The rise of an artist : Gerard Bryceland
Get to know Gerard Bryceland and some of his painting opinions? When you are planning to draw a self-portrait, you must plan out your intentions before you start working. Can art be spontaneous? It can be, and you should embrace this. But when you are trying to create a finished piece of art, you should lay down a framework of what you intend to create, then start working toward that goal. For example, if you are planning to do a simple sketch, then there’s no reason you can’t draw on plain copy paper. But if you are planning on creating a finished self-portrait that you intend to frame, then you need to use a higher quality paper. If you are planning to add watercolor or acrylic or ink to your drawing, you need to use paper that can handle the moisture. If you plan to use oil paint, then you need to draw on paper that has been treated to be used with oil paint. The point here is that planning ahead of time to reach a goal should be your preferred method of working as an artist.
Lightly sketch an egg-shaped circle on your paper, you can use an HB pencil for this if you’re worried about drawing too hard. Then make a straight vertical line at the middle of the face, dividing it in half as symmetrically as you can. Then make a straight horizontal line in the middle of the face measuring from the top of the head to the bottom of the chin, crossing over your vertical line. At the image below the top of the head, the center, and the bottom of the chin are all marked using blue lines. Observe on your model or your reference where the hairline is and mark that on your portrait drawing, in the sketch below it is marked with the topmost red line. Using that hairline marking and the marking at bottom of the chin, divide that section into three equal parts. Below, red lines are used to show these three divisions. These lines will serve as your main guide lines for drawing in each of the facial features.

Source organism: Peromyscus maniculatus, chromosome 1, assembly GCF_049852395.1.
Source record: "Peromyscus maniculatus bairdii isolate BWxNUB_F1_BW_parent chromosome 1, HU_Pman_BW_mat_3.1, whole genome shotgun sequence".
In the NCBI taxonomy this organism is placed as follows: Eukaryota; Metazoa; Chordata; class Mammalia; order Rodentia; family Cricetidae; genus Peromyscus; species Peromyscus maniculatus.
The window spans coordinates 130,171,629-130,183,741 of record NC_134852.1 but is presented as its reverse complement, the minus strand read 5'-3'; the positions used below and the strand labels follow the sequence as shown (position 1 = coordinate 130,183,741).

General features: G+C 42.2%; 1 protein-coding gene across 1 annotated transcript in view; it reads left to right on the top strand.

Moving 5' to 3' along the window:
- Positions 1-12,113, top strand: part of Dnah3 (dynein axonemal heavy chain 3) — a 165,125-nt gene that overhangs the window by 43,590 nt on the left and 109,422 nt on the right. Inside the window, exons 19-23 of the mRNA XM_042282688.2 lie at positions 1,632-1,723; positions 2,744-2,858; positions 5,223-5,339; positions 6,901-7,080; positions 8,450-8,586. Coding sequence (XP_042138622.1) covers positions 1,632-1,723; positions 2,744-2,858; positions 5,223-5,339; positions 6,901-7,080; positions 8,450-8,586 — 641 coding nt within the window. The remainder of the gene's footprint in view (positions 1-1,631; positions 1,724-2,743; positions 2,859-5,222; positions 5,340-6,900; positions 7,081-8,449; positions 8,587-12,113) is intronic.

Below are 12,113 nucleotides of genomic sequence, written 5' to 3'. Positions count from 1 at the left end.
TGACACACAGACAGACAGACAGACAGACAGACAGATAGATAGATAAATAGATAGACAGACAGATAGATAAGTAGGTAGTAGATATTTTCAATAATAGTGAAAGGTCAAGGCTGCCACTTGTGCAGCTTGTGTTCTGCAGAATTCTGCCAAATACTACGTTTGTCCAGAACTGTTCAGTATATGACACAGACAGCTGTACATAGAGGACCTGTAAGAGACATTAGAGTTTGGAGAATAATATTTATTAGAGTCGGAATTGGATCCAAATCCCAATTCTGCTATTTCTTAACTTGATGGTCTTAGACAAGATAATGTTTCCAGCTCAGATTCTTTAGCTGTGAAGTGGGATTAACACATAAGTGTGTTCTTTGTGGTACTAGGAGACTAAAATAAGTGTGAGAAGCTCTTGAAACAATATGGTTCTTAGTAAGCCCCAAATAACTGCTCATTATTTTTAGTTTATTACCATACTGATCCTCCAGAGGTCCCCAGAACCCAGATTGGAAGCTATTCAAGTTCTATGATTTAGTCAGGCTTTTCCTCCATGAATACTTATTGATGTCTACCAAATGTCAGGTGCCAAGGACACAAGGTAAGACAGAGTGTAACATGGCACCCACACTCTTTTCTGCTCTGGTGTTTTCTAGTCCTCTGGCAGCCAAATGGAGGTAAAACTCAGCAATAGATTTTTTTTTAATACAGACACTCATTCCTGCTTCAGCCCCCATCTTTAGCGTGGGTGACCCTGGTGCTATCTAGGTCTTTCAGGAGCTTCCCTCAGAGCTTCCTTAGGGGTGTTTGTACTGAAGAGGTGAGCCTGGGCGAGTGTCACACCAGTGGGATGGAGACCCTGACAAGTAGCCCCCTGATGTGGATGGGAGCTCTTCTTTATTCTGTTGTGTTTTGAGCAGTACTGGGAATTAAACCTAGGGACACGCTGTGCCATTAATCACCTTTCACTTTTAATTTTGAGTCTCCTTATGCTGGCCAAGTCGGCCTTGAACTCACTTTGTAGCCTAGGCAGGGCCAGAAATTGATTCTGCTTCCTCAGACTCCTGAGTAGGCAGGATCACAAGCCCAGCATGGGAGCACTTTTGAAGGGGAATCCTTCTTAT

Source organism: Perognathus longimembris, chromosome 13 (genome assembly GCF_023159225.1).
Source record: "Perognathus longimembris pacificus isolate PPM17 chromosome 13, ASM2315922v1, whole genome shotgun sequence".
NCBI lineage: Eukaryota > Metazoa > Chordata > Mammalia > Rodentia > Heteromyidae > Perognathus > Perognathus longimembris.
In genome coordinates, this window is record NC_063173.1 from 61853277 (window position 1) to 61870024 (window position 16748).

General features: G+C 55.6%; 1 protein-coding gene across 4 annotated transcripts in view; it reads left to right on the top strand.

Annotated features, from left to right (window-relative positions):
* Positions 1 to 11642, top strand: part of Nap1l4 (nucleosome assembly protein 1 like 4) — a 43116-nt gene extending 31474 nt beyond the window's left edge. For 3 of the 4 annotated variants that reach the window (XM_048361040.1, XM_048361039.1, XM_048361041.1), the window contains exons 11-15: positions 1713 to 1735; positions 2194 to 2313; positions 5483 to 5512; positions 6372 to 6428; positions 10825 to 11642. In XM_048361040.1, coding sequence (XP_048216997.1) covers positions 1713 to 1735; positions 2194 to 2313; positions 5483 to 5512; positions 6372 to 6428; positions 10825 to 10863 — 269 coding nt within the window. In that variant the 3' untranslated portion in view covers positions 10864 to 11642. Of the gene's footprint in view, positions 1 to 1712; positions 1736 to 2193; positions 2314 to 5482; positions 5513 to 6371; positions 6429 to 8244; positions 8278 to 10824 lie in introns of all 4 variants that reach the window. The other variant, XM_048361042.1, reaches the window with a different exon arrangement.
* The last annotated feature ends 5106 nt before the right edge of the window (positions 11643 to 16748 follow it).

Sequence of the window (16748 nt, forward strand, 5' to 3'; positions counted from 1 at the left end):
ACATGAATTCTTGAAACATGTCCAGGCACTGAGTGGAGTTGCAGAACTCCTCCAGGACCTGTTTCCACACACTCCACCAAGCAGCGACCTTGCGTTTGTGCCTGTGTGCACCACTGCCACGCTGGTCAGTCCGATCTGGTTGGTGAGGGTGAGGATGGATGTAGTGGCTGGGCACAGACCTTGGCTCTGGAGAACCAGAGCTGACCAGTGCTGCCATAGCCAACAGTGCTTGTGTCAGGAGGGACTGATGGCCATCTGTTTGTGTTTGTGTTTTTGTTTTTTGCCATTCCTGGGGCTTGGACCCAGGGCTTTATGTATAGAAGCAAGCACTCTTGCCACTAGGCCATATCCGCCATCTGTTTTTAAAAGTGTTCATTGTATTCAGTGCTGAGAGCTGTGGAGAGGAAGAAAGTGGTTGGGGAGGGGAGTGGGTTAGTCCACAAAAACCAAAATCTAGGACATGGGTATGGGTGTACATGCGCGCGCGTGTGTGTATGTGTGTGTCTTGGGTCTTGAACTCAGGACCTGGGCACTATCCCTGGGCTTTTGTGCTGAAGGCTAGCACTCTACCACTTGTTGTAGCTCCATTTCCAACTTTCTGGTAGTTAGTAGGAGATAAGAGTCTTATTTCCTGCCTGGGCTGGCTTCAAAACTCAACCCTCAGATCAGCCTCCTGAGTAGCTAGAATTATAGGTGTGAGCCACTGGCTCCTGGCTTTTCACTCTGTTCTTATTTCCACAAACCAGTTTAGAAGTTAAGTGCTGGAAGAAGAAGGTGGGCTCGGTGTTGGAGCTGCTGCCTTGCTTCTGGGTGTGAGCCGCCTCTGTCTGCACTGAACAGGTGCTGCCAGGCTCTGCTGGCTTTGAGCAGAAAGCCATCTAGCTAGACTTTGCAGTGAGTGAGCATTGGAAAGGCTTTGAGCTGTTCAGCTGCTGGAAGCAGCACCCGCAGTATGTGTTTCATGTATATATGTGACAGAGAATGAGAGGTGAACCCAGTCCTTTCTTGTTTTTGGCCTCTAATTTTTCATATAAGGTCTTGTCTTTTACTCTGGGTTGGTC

Gerard Bryceland‘s tricks on portret painting: Facial hair like eyebrows and eye lashes are usually the same color as the hair on the head, but they are painted more delicately with the smallest brushes. The underpainting in these areas is simply a darker shade of skin tone. The soft texture of the hair on the eyebrows and eye lashes is slowly built up with delicate strokes of a thinly mixed ivory black. It is very easy to overdo these features, so you should start by applying a few strokes, then stopping to check the effect. Apply a few more, then stop and check again. Continue this process until you achieve the satisfactory density of hair for the eyebrows and eye lashes. It is often better to omit the lower eye lashes which tend to obscure the the tone and consequently the form of the lower eye lid.
You could try freehand drawing your face. This is the most straightforward approach, but that doesn’t mean it is the easiest. With this approach, you look at yourself in the mirror, or look at a photo, then simply start sketching what you see. Pay attention to the major shapes you see and pay careful attention to how your features relate to one another. You also need to pay attention to the light source, so you can render your face with realistic highlights and shadows. When using this approach, start out your drawing with light, sketchy lines, then slowly darken your drawing as you render it, but only after the initial sketch is in place.
About Gerry Bryceland: I’m Gerard Bryceland an artist based in Maidstone Kent and regularly get commissioned to do work doing paintings and portraits of people and their families. I’ve always been an artist from my childhood, I loved drawing my friends and family initially just to mess around with my friends and had a lot of fun drawing them. But as i got older it really just became a business as my friends and their families would want me to do family portraits and that type of thing. With word of mouth word gets out and before you know it you know it I’m 35 and still doing the same thing.